before providing an additional word.
Genie has begun to give consistently appropriate answers to when-questions:
(26) a. Q: When do you see Mama?
Genie: Friday.
b. Q: When does Curtiss come?
Genie: Monday.
In addition, Genie seems now to comprehend why-questions; e.g., when Curtiss
was ill and unable to see her at the regular time, Genie said: Disappointed. Her
foster mother asked Why? and Genie replied: Curtiss sick.
Genie comprehends questions with who, what, where, whose, and how, although
there are no WH-wordsin her own utterances. It would seem that she has the ability
to' decode' the syntactic structuresof wH-questions(but note the test in Appendix 1).
A recent development (December 1972) is her comprehension of personal pronouns and her own use of I. This pronoun seems to be limited to co-occurrences
VOLUME 50, NUMBER 3 (1974)
with the verbs want and like, but it is definitely present in strings with these verbs,
and even receives stress (reflected by greater intensity and duration).
At the beginning of December, Genie produced a sentence with greater syntactic
complexity than those exemplified above. Curtiss and Genie were accidentally
locked out of Genie's foster home, and had to wait until someone arrived with a
key. When her foster family arrived, Curtiss said to Genie: Tell them whathappened.
Genie said: Tell door lock, as she nodded knowingly and pointed to the door. It
seemed quite clear that the sentence meant 'Tell them that the door was locked,
huh.' If this is indeed how the sentence is to be interpreted,it would seem that Genie
now has a recursive property in her grammar, as shown by this sentence and by the
combining of the two sentences Cat hurt and Dog hurt to produce Cat dog hurt. If
this is so, she has acquired the two essential aspects of syntax that permit the generation of an infinite set of sentences: the ability to combine a finite set of linguistic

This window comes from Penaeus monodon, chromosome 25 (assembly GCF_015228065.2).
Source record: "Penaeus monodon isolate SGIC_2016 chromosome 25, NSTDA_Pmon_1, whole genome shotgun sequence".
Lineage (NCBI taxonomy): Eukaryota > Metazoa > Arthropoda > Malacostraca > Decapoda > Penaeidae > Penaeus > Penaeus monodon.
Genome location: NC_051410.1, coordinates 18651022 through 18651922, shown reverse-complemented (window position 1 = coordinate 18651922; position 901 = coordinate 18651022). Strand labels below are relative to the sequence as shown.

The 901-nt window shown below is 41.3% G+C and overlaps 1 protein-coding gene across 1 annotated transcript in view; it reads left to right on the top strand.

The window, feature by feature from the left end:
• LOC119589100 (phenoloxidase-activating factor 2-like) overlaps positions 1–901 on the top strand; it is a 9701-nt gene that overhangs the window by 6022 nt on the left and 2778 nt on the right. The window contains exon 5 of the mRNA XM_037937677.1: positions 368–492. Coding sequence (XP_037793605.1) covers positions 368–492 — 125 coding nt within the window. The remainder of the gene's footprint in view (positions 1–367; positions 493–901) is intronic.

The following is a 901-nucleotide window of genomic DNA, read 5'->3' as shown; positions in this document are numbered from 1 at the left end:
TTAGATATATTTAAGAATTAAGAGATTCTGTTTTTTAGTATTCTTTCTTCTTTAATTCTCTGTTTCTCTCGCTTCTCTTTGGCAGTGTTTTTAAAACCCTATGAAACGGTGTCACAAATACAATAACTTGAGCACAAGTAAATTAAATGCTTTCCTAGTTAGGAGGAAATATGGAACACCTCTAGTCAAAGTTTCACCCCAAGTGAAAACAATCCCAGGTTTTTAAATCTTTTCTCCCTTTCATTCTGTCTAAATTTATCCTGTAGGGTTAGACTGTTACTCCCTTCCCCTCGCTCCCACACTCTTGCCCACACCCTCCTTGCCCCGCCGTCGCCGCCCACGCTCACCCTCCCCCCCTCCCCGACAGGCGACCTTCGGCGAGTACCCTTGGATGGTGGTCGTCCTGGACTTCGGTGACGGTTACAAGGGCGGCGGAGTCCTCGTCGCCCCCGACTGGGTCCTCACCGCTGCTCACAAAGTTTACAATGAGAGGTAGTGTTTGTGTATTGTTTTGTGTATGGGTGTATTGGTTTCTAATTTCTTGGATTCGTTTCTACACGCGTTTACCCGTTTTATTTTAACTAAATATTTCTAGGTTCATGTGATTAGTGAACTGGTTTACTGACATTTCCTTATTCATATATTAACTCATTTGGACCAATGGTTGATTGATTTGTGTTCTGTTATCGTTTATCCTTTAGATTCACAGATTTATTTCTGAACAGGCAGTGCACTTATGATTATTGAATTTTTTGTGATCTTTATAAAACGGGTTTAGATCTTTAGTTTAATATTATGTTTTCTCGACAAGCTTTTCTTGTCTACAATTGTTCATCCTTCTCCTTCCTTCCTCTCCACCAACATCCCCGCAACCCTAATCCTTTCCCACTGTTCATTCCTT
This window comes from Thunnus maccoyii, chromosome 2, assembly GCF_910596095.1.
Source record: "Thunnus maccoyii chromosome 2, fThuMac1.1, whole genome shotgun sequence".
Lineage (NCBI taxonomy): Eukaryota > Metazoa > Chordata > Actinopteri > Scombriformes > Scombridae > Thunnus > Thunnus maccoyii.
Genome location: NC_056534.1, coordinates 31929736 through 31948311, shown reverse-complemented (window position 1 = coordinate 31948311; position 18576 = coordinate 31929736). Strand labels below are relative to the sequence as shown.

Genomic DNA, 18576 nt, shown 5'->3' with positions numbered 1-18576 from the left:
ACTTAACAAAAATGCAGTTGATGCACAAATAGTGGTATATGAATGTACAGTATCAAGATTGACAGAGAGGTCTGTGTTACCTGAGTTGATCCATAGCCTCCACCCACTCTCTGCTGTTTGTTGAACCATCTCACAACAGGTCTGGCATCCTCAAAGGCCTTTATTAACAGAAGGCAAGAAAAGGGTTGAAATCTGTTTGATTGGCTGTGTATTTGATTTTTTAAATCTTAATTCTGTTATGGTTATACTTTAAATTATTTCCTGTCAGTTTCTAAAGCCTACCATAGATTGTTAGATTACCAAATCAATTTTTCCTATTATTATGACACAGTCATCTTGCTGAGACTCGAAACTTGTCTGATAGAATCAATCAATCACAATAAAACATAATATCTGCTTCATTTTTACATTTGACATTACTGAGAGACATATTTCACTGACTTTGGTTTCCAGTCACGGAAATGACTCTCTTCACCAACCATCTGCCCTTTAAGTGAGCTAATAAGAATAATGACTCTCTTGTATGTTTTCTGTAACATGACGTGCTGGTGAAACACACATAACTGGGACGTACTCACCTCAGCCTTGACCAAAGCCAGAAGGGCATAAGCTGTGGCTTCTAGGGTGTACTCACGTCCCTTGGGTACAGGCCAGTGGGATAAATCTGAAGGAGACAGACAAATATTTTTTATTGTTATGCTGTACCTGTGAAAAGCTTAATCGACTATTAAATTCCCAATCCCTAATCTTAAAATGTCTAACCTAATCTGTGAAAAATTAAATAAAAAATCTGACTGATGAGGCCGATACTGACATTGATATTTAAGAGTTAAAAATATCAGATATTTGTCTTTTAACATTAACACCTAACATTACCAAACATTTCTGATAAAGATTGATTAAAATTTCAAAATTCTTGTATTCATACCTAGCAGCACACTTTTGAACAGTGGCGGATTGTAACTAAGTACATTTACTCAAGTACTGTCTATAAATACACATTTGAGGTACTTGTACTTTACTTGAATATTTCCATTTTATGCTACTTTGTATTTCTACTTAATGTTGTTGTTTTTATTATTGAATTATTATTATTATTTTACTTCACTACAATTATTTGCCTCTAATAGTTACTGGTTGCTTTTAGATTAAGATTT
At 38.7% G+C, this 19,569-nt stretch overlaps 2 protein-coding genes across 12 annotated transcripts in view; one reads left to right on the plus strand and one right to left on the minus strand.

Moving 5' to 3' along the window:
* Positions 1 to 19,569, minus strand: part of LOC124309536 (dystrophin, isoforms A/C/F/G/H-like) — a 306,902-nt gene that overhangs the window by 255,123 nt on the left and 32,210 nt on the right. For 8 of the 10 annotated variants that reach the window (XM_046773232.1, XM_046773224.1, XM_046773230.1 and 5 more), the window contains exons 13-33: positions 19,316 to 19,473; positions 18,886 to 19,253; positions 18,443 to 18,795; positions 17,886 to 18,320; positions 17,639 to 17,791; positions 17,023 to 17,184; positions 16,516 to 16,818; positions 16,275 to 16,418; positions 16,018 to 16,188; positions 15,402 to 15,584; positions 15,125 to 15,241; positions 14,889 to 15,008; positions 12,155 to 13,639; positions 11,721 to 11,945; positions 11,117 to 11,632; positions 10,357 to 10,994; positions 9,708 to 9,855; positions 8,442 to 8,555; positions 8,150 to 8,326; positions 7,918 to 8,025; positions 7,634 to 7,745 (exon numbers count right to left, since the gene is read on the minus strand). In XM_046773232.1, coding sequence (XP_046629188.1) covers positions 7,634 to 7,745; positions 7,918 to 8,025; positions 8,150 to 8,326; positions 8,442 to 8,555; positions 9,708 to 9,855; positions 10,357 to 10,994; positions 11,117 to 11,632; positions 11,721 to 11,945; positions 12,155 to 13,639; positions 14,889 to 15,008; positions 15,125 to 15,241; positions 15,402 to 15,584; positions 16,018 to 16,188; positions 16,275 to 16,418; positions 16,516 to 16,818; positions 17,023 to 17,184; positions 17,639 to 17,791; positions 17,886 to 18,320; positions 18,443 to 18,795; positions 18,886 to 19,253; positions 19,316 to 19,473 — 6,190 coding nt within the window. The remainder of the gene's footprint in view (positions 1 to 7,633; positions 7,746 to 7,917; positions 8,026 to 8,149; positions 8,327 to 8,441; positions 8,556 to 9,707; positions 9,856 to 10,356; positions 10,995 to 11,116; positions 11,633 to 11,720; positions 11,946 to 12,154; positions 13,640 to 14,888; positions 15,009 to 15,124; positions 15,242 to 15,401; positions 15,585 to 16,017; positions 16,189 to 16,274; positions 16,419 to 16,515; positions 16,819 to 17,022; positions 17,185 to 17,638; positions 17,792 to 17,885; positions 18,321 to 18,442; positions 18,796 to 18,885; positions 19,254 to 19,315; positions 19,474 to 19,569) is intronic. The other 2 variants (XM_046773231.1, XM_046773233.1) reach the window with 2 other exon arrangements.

elements in new combinations, and the ability to generate sentences consisting of
more than one base sentence.
CHILDREN. The language development to date is encouraging, but it is important
to note some of the differences which exist between Genie's development and that
of normal children. The size and nature of her vocabulary is different. For one
thing, her vocabulary is much larger than that of children at the same stage of
syntactic development. She learns new words rapidly, and seems to be able to add
constantly to the store of words in long-term memory. This illustrates the distinction between storage of lists of elements and rules of grammar.
The rate of Genie's syntactic acquisition, however, is much slower than normal.
The two-word stage, which normally lasts from two to six weeks (see Eisenson &
Ingram), lasted for more than five months in Genie's case. In addition, negative
sentences (which, along with affirmativeactive-declarativesentences, constitute the
only types occurring), remain in the earliest stage of development, i.e. NEG+ S (see
Brown, Cazden & Bellugi 1969, Klima & Bellugi-Klima 1966). This is despite the
fact that negative sentences have occurred in Genie's speech for more than a year
and a half. In fact, as noted above, there are as yet no movement transformations
of any kind in Genie's grammar; nor are there any question words, demonstratives, catenatives, rejoinders (yes, no, please etc.), or pronouns of any kind other
than first-person pronouns.
Yet there are areas where Genie's language appears to be more sophisticated,
cognitively, than is found in normal language acquisition. The inclusion of color
words and numbers in her early vocabulary was noted above (see Castner 1940,
Denckla 1972). Normally, children's vocabularies are expanded a great deal before
colors or numbers are learned. Moreover, Genie's use of vocabulary items has
never involved the kind of semantic over-generalizations found in the speech of
very young children (Clark 1973). But phonological extension is present; e.g., she